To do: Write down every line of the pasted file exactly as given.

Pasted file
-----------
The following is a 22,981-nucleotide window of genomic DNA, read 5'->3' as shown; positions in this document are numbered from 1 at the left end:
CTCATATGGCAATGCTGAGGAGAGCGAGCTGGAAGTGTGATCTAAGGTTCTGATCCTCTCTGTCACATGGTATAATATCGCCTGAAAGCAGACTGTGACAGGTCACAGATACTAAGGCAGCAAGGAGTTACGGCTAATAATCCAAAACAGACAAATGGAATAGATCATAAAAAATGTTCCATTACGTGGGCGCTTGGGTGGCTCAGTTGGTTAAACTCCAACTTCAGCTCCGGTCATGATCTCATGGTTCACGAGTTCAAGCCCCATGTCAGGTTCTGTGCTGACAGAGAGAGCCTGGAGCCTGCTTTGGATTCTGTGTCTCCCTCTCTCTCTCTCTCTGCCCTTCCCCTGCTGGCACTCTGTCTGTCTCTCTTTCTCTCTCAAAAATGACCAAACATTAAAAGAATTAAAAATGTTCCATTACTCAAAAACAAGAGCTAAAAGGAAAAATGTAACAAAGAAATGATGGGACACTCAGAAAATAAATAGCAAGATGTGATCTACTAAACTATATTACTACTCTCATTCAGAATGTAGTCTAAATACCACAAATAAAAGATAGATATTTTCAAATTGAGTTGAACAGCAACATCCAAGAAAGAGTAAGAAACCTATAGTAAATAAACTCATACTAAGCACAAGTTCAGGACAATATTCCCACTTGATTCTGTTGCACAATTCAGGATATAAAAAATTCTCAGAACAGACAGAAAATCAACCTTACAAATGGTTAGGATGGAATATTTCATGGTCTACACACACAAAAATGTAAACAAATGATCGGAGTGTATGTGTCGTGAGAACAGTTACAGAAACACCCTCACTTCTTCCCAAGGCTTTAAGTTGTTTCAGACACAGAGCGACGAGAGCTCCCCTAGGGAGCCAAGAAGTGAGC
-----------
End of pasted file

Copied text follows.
The following is a 22,981-nucleotide window of genomic DNA, read 5'->3' as shown; positions in this document are numbered from 1 at the left end:
CTCATATGGCAATGCTGAGGAGAGCGAGCTGGAAGTGTGATCTAAGGTTCTGATCCTCTCTGTCACATGGTATAATATCGCCTGAAAGCAGACTGTGACAGGTCACAGATACTAAGGCAGCAAGGAGTTACGGCTAATAATCCAAAACAGACAAATGGAATAGATCATAAAAAATGTTCCATTACGTGGGCGCTTGGGTGGCTCAGTTGGTTAAACTCCAACTTCAGCTCCGGTCATGATCTCATGGTTCACGAGTTCAAGCCCCATGTCAGGTTCTGTGCTGACAGAGAGAGCCTGGAGCCTGCTTTGGATTCTGTGTCTCCCTCTCTCTCTCTCTCTGCCCTTCCCCTGCTGGCACTCTGTCTGTCTCTCTTTCTCTCTCAAAAATGACCAAACATTAAAAGAATTAAAAATGTTCCATTACTCAAAAACAAGAGCTAAAAGGAAAAATGTAACAAAGAAATGATGGGACACTCAGAAAATAAATAGCAAGATGTGATCTACTAAACTATATTACTACTCTCATTCAGAATGTAGTCTAAATACCACAAATAAAAGATAGATATTTTCAAATTGAGTTGAACAGCAACATCCAAGAAAGAGTAAGAAACCTATAGTAAATAAACTCATACTAAGCACAAGTTCAGGACAATATTCCCACTTGATTCTGTTGCACAATTCAGGATATAAAAAATTCTCAGAACAGACAGAAAATCAACCTTACAAATGGTTAGGATGGAATATTTCATGGTCTACACACACAAAAATGTAAACAAATGATCGGAGTGTATGTGTCGTGAGAACAGTTACAGAAACACCCTCACTTCTTCCCAAGGCTTTAAGTTGTTTCAGACACAGAGCGACGAGAGCTCCCCTAGGGAGCCAAGAAGTGAGC